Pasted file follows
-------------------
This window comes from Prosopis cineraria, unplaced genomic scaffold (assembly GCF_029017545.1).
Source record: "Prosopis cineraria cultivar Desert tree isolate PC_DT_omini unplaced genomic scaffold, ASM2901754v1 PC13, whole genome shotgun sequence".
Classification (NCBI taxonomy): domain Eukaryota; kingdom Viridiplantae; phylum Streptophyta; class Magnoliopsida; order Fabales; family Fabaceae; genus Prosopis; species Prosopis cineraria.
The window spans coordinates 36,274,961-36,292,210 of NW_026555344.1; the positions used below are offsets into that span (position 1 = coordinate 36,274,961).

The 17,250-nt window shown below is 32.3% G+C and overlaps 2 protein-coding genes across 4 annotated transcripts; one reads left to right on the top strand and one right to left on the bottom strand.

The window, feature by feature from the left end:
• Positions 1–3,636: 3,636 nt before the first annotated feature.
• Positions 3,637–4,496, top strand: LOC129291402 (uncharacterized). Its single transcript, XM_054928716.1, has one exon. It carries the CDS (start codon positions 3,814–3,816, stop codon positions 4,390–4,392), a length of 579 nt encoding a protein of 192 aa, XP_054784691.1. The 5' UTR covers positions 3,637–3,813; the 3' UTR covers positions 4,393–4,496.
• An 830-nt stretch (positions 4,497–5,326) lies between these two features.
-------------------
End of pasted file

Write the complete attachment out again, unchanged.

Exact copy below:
This window comes from Prosopis cineraria, unplaced genomic scaffold (assembly GCF_029017545.1).
Source record: "Prosopis cineraria cultivar Desert tree isolate PC_DT_omini unplaced genomic scaffold, ASM2901754v1 PC13, whole genome shotgun sequence".
Classification (NCBI taxonomy): domain Eukaryota; kingdom Viridiplantae; phylum Streptophyta; class Magnoliopsida; order Fabales; family Fabaceae; genus Prosopis; species Prosopis cineraria.
The window spans coordinates 36,274,961-36,292,210 of NW_026555344.1; the positions used below are offsets into that span (position 1 = coordinate 36,274,961).

The 17,250-nt window shown below is 32.3% G+C and overlaps 2 protein-coding genes across 4 annotated transcripts; one reads left to right on the top strand and one right to left on the bottom strand.

The window, feature by feature from the left end:
• Positions 1–3,636: 3,636 nt before the first annotated feature.
• Positions 3,637–4,496, top strand: LOC129291402 (uncharacterized). Its single transcript, XM_054928716.1, has one exon. It carries the CDS (start codon positions 3,814–3,816, stop codon positions 4,390–4,392), a length of 579 nt encoding a protein of 192 aa, XP_054784691.1. The 5' UTR covers positions 3,637–3,813; the 3' UTR covers positions 4,393–4,496.
• An 830-nt stretch (positions 4,497–5,326) lies between these two features.